If you are looking for clues to the character of Frank Stella, the Formula One racing car parked inside his vast studio in upstate New York is a giveaway. 'Ferrari gave that to me,' the American abstract artist tells me nonchalantly, hooking a Cuban cigar from an ashtray beside him. 'It did race, but it doesn't have a motor now, so it's just for show.'

Stella has been probing the limits of painting for more than five decades. His love of fast cars, though, dates from the mid-1970s, when BMW gave him one in exchange for decorating a racing model that competed at Le Mans. Six years later, in 1982, he was arrested for hurtling at 105mph along a highway in New York State. But the supercar inside his studio in Rock Tavern is testament not only to the artist's love of speed. Once driven by Michael Schumacher, it also represents the competitive streak that has blazed through Stella's life.

Take tennis. When he was younger – before, he says, his hip and knees 'gave way' – he used to play for hours, several times a week. After a while, though, his friends stopped playing with him. The gallery director Lawrence Rubin, who gave Stella his second solo show, in Paris in 1961, once said, 'He doesn't play for the fun of playing. He plays to win. And that's the way he plays art.'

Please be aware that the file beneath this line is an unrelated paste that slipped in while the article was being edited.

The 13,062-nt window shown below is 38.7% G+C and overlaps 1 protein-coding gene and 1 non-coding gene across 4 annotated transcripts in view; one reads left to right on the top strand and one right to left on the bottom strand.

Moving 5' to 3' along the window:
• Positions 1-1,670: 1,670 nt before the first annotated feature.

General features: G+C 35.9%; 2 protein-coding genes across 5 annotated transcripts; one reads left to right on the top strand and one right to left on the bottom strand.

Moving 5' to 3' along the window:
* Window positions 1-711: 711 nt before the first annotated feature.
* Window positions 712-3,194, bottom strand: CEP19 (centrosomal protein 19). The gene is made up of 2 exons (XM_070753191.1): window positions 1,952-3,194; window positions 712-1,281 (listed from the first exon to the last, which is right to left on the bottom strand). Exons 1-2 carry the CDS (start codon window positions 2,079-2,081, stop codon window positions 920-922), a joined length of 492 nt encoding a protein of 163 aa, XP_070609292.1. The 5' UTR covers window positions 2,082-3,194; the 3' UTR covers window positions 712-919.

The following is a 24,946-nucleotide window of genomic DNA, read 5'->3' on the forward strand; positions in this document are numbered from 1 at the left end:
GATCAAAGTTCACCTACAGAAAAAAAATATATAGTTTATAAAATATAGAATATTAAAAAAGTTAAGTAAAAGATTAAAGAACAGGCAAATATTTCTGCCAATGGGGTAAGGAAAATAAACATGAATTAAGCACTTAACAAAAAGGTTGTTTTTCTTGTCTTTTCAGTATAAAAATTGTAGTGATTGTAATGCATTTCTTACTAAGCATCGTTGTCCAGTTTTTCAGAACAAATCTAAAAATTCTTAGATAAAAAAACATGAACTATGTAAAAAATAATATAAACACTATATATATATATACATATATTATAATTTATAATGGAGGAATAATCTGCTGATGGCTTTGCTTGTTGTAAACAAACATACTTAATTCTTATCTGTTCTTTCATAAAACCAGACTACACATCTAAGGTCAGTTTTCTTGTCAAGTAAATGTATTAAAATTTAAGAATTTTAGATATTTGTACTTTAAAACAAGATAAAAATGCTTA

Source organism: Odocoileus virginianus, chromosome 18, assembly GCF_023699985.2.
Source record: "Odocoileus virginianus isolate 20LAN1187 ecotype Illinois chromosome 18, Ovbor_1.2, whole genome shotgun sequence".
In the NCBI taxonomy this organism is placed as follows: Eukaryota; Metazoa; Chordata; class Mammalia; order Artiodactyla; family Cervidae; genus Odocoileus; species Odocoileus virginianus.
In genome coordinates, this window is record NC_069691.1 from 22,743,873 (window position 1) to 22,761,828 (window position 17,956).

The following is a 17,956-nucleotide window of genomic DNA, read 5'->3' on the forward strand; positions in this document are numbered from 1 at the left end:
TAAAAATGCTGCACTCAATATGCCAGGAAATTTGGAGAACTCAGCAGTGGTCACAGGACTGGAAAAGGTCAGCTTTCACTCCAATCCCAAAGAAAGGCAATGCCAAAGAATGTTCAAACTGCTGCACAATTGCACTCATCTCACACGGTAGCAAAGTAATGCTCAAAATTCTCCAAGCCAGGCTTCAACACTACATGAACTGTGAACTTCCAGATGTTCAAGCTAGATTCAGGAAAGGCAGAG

Stella is 75 now, but age does not appear to have forced him to alter his game plan. His studio, a former warehouse so large that birds flit overhead as we talk, is full of recent work. There are raucous reliefs, dominated by loops of luminescent colour. There are fantastical sculptures, formed by tangles of stainless steel and carbon fibre. Some of it will feature in a new exhibition – the most extensive show in Britain of Stella's work to date – opening at the Haunch of Venison gallery in London later this month.

British interviewers marvel at Stella's high-pitched New Yorker's voice, reminiscent of Joe Pesci in Goodfellas, but today he sounds a little reedy, giving the impression of a mobster who's been recently cashiered. He settles into his rocking chair, a bottle of Baileys liqueur by his feet.

Stella was born in 1936, to first-generation Sicilians, and grew up in a blue-collar suburb of Boston. His father, a gynaecologist, sent him to Phillips Academy, an elite secondary school in nearby Andover, where he earned a reputation for feistiness (he once lost three front teeth in a dormitory scrap). In 1954 he entered Princeton University, where he excelled as a lacrosse player, and joined a night class in painting and drawing. Before long he was painting for several hours a day, producing work in the style of the Abstract Expressionists. 'I wouldn't have bothered becoming an artist if I didn't like the artists of that generation so much,' he tells me.

After graduating in 1958 he headed straight for New York, where he rented a room on the Lower East Side and spent the summer painting. 'I came here because it was the place where you could see art that I was interested in – it's as simple as that.'

Was it daunting to follow in the footsteps of Pollock, Rothko and de Kooning? 'No,' Stella says. 'They were fabulously uninhibiting – because the work was accessible, and beautiful. It was wildly exciting to be on the scene, which was smaller but way more intense and interesting than today.'